It’s not knowing who Harvey Mushman is that makes you cool; it’s caring who Harvey Mushman is that makes you cool. In 1971, Mushman finished 10th overall in the Elsinore Grand Prix, 250 Expert Class. Mushman’s name comes up from time to time, and it’s kind of hard to say why. He was also an International Six Days Trial rider in 1964 representing the U.S.A., and a race car driver. He died in 1980 in Mexico at the age of 50.
Mushman was often affiliated with the greats of his day—greats who would go on to become legends. Legends like Bud Ekins and Kenny Howard, a.k.a. Von Dutch—you know, the flying eyeball? Yeah, that cool. Mushman’s bikes are always a draw at auctions and shows and often incorporate brush work by Von Dutch.
It‘s been over 40 years since Mushman appeared in the Bruce Brown classic On Any Sunday and you should know by now that Harvey Mushman is really the late Steve McQueen. Harvey Mushman was reportedly the alias used by McQueen to enter races. Movie industry executives were unhappy with McQueen’s risky racing habits and wanted it to stop. McQueen didn’t want it to stop. Enter the alias: Harvey Mushman.
I’m too young for McQueen or the times he lived in to have had their full impact on me, but the impact they did make has been a lasting one. This was evident last October when I was noshing with other motojournalist types and the discussion somehow turned to McQueen. We were bugged because we couldn’t remember his racing alias, Harvey Mushman. How cool do you have to be to have people pondering your racing alias more than 30 years after you’ve died?
Eventually, someone in the group enthused, “Harvey Mushman!” No smart phones, no cheating, just genuine middle-aged brain cells, sorting at full song. We agreed in unison, Harvey Mushman. Moments like that are always cool, but at the same time, a little dweeby. But considering the company I was keeping at the time, if that makes me a dweeb, I’m OK with that too.
McQueen is probably the reason I had to own a ’73 Elsinore, at least for a while, and why I’ve always loved fastback Mustangs just like the one he flew through San Francisco in Bullitt. The Towering Inferno, one of his biggest hits, was also set in San Francisco, an undeniably cool place in the late ’60s and early ’70s, and even today for that matter. He was probably the biggest shill Rolex ever had, making the Rolex Submariner popular to this day.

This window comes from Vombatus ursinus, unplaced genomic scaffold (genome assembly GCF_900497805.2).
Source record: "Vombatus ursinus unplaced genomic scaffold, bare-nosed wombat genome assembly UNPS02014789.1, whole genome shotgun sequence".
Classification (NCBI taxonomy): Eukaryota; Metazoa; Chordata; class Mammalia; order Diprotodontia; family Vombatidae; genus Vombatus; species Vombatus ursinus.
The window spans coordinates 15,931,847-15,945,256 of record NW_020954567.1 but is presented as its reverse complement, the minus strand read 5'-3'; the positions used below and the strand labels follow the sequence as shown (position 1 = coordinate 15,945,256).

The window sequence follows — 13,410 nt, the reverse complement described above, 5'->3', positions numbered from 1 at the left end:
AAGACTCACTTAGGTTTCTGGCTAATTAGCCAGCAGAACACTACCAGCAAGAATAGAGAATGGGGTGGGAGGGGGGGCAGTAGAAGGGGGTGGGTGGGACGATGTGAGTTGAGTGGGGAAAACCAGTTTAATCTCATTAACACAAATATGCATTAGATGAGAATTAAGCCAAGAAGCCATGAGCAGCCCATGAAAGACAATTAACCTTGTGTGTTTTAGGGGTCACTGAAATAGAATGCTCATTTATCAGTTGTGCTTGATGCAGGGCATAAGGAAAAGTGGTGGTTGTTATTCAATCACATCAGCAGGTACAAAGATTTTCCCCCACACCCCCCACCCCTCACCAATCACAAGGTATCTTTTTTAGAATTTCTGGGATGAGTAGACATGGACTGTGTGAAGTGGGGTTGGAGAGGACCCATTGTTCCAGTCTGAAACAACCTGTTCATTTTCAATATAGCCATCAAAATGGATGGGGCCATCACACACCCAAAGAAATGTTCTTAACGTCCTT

His movie LeMans in 1971 was something of a letdown to me. I remember collecting movie posters from the neighborhood Gulf gas station as a kid. Gulf was the sponsor of the Porsches driven in the movie and at the actual race and gas stations would give a kid anything back then.
I saw LeMans at the local drive-in, the Sky High, I think. I was too young to drive so my dad took me. I fell asleep, and I’m pretty sure my dad did too. That’s not so cool, but the idea that McQueen was making movies about racing back then was cool. Before Nascar was on television, probably even before the Indy 500 was live on TV, McQueen was making a movie about endurance racing.
McQueen and his cohorts were “where it was at” back then, and by default are still very cool today. Sheryl Crowe thought he was cool enough to write a song about him in ’02 titled “Steve McQueen.” It’s hard to get any cooler than Sheryl Crowe singing about you in a pair of leather pants. She’ll probably never write a song titled “Ernie Copper.”
As cool as McQueen is, there are at least two acts of coolness often falsely attributed to him. First, he did not perform the motorcycle jump in the 1963 movie The Great Escape. That was Bud Ekins. And second, the character in the Disney-Pixar film Cars is not named after him; it’s named after the late Glenn McQueen, the animator extraordinaire who worked for Pixar. These are basic McQueen trivia items that you need to know.
Sometime this month dust off your copy of On Any Sunday and pop it in, then hoist one to ol’ Harvey. March 24 would be his birthday and I’m sure he’d be glad to know we still remember him.